Elevating Global Standards Newfoundland upstart Altomaxx takes lead in global drone industry
Altomaxx has grown to become North America's first independent drone certification provider. We use advanced drones to serve the oil, gas, and utility industries with unique technologies and international services.

They started just four years ago, in 2018, with a vision to be the best drone service provider in North America.

Since Steve Priestley and Christopher Haley launched Altomaxx, the St. John’s-based company has carved out a niche as the first independent provider of certification for the drone industry.

The way Priestley tells it, he and Haley went looking for certification for their company and realized no one was providing that service. They decided they might be able to fill the gap.

Altomaxx was already building its reputation as a high-end provider of unmanned aircraft systems to the oil and gas and utilities industries.

Priestley and Haley had both enlisted drones in the past for their work in the environmental sector.

And they realized there were very few reputable companies with the high-end technology needed to service that industry.

So they decided to start a drone business of their own, building it from the ground up from Newfoundland.

Altomaxx uses high end drones — some costing more than a tricked out pickup truck and equipped with infrared sensors and thermal imaging — to service government agencies and heavy industry.

They do aerial inspection of power lines and wind turbines, scan underground infrastructure using ground penetrating radar to help engineers assess sites for large construction projects, detect methane gas leaks in natural gas pipelines or at refineries and use thermal imaging to scan the woods for lost hikers.

We’re not talking about consumer drones here that you can pick up at an electronics store.

“Often we’re flying six-figures (equipment) through the sky. Our drones are enterprise level drones that are much bigger and allow us to do so much more,” said Priestley.

“A lot of the technologies we are using, we are the only ones within North America, or even the Western Hemisphere, that offer these types of technologies which is why we get contracted out for international projects and large projects across North America.”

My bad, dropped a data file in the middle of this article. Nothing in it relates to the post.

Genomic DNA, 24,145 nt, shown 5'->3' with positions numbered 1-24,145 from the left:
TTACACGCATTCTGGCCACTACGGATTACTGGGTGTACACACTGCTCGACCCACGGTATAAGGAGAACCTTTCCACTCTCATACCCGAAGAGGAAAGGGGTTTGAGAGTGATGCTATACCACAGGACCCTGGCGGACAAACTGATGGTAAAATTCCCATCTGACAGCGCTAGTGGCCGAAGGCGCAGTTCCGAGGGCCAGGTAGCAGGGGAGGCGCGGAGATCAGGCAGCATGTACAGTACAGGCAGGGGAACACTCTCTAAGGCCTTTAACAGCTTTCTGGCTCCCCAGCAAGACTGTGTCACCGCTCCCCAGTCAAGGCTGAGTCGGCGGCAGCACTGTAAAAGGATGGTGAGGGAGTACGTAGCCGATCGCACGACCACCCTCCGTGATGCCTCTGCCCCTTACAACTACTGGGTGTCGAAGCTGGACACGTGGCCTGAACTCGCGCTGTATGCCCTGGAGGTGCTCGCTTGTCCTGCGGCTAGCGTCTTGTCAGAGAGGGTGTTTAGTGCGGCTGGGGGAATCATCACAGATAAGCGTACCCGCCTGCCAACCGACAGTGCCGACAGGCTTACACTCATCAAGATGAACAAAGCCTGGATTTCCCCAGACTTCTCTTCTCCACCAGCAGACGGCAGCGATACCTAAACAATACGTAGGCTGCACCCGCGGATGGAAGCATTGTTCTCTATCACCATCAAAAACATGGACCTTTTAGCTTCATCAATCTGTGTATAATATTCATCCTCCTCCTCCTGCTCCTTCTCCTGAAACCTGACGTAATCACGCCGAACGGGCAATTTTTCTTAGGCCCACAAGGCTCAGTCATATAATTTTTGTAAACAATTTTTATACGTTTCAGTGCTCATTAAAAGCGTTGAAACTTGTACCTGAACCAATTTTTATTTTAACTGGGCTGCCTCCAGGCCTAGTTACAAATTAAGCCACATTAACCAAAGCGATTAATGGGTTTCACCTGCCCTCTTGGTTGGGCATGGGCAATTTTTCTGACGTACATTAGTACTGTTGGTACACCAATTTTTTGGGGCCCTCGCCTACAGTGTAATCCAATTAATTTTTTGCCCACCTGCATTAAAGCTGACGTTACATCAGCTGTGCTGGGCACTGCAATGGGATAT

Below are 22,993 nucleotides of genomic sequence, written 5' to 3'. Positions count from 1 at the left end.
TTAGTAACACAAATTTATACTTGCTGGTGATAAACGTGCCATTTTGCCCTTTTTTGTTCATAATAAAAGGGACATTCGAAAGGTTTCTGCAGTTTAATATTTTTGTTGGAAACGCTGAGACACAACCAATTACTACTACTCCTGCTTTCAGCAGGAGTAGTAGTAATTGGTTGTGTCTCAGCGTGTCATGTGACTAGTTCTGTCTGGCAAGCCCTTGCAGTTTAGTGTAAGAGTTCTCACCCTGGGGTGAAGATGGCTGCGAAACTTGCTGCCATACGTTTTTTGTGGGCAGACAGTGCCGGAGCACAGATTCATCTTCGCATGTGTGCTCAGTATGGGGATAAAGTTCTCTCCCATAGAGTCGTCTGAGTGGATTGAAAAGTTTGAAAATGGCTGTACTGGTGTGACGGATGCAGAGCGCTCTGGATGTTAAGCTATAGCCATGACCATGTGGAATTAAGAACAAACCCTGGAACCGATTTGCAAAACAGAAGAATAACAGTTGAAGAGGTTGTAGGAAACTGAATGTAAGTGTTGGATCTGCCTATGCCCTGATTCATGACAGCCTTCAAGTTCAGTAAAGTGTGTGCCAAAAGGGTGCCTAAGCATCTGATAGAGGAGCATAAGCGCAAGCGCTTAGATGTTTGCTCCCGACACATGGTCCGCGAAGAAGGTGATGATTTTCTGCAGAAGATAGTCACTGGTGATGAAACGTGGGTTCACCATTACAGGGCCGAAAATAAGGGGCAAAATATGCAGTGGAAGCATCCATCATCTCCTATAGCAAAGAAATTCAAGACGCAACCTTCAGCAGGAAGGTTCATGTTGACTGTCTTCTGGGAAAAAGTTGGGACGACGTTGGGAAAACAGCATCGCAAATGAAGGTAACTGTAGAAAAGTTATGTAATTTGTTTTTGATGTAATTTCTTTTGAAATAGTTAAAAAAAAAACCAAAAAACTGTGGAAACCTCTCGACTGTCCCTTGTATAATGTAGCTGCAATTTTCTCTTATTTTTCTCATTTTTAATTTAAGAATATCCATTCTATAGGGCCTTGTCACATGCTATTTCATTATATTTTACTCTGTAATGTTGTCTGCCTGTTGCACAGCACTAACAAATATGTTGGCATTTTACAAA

The health care field is also embracing drone technology, making headlines in the past year by using drones to transport organs.

On March 22, an American drone company announced it had a contract to deliver medical packages to the Ukraine using its search and rescue drones capable of carrying payloads of up to 35 pounds.

Industry Standards

It wasn’t until 2019, however, that the International Standards Organization (ISO) established an industry-wide benchmark of standards for safe drone operations.

Until the publication of ISO 21384-2, it was unchartered territory with no recognized standards to guide the operation of unmanned aircraft.

“There were a lot of companies flying recklessly, flying over people and flying over critical infrastructure,” said Priestley.

The ISO standard was the first step to improvement.

Priestley said Altomaxx was eager to get ISO certification.

“We wanted to be the leaders for a reason because we wanted our clientele to know that we are operating at the highest standard possible.”

Problem was, there weren’t any accredited organizations with the expertise needed to certify drone operators.

Altomaxx realized they had a huge opportunity.

The company decided to add certification services to its business.

The pandemic, said Priestley, gave them a window of time to pursue that goal.

“It was the perfect time for us to lay the groundwork.”

In February, after two years of paperwork and due diligence, Altomaxx received its accreditation from the Standards Council of Canada (SCC).

“We can now certify other drone programs anywhere in the world,” Priestley said.

The process of attaining accreditation, he added, allowed Altomaxx to learn and fine tune its own policies and procedures.

The company also trains others, including police, firefighters and search and rescue agencies, on how to use drones for tactical operations.

“To fly a drone in a lot of situations you actually need a (unmanned aircraft) pilot certificate,” explained Priestley. “We are an accredited flight school … providing those pilot certificates for private industry and government agencies.”

It’s led to a fast growth for this relatively new company.

Altomaxx has 18 employees and they are still hiring, with a strategy to open offices across Canada and internationally, building it from the ground up on an island at the most eastern point of Canada.

To those who might be caught in the mindset that it’s harder to start something from Newfoundland and Labrador because we’re “too remote” or “too expensive” Priestley chuckles.

“Newfoundland and Labrador has a lot of untapped talent. There’s a reason we’re here and we’re growing our workforce here.

He points out that in the oil and gas industry there were already people trained for the operation of underwater ROVs, a skill set similar to what’s needed for drone operation.

Most of their employees are from Newfoundland and Labrador.

“We have a pilots from places like Grand Bank that are travelling the world now and leading the way on some of these expeditions.”

As Altomaxx begins to capture opportunities from its status as an ISO-accredited operation, the benefits will also spill over to others.

“We’re hoping to potentially double our workforce in the next 19 months,” said Priestley.

Resource: saltwire.com


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